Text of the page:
The Road Ahead : June July 2008
Snatch strap safety V ehicle recovery straps, commonly referred to by off-road drivers as snatch straps, are one of the most commonly employed items of off-road recovery gear. Now there are new safety standards for them. Correctly used, they are safe and effective for extracting bogged vehicles. The straps are made from a heavy-duty nylon or polyester type webbing. When the recovery vehicle slowly and steadily applies a towing load via the strap to the immobilised vehicle, the strap, due to its elastic nature, stretches. The energy temporarily stored in the strap helps to ‘snatch’ the vehicle out. The energy stored in the straps and the loads applied to them during recovery can make snatch straps very dangerous items if not used correctly, especially for bystanders. There have been fatalities as a result of their improper use. To help ensure user safety, the Queensland Government has amended fair trading legislation to require all snatch straps to carry certain information, including brand name and supplier details, instructions for correct use, breaking strength and strap selection relative to intended vehicle GVM (gross vehicle mass). From April 1, 2008, the mandatory information, printed in English, is required on the packaging and in a separate accompanying document. If you’d like some technical advice, visit racq.com.au or call RACQ’s Technical Advisory Service on 3666 9148 or 1800 623 456 (members in country areas). torquing point WITH JOHN EWING RACQ VEHICLE TECHNOLOGIES From October 1, all straps supplied in Queensland must also carry markings that are stitched on or otherwise permanently attached detailing speci? c consumer information and a prescribed warning statement. Information includes identi? cation of the Australian maker or supplier, a batch code or serial number and the minimum breaking strength. It also has to recommend that the minimum breaking strength should be between two and three times the vehicle’s GVM and that the strap must be suited to the GVM of the lighter of the two vehicles involved in the recovery. Incorrect strap selection relative to GVM could see the strap fail or, if too heavy for the job, the recovery points ripped from the vehicle to become deadly missiles. The mandatory warning statement highlights the danger of not using the strap in accordance with instructions and of using vehicle attachment points such as tie-down eyes and towballs, which are not designed for recovery. We expect similar standards will soon be adopted nationally.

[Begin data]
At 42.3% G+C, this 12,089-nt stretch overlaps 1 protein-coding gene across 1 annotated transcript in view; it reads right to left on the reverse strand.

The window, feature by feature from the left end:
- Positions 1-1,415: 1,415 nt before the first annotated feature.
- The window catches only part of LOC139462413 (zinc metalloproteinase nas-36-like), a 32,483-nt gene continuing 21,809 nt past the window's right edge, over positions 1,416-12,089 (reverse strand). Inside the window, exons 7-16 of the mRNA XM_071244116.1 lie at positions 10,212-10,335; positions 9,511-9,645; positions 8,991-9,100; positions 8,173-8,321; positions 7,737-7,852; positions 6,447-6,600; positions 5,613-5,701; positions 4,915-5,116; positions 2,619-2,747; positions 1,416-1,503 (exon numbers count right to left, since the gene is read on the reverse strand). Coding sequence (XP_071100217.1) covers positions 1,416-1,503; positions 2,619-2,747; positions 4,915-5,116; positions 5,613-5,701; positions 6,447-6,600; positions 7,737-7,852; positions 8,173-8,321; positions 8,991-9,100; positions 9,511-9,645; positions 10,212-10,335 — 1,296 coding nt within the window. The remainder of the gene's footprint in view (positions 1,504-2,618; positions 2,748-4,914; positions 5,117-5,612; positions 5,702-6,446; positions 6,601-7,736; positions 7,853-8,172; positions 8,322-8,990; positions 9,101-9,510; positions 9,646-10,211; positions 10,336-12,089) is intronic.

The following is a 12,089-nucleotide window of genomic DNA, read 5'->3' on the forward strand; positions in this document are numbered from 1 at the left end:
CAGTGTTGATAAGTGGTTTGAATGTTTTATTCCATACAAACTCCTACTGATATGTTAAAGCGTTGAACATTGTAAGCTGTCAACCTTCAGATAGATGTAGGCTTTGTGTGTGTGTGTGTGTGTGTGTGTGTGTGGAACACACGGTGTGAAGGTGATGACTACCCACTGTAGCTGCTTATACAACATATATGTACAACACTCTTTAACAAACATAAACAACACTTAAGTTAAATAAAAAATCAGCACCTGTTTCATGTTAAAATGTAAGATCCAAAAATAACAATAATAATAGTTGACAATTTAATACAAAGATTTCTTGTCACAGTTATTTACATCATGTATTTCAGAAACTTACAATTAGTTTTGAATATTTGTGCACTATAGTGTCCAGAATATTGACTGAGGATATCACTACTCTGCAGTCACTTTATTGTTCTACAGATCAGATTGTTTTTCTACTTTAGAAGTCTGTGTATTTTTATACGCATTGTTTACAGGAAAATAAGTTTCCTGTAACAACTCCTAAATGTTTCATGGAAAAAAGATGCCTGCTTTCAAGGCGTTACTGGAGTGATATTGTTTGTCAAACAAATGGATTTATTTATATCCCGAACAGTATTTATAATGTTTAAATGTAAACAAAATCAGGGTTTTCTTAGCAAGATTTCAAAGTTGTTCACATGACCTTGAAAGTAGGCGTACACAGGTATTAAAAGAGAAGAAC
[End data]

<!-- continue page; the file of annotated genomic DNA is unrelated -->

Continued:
April May 2008
August September 2008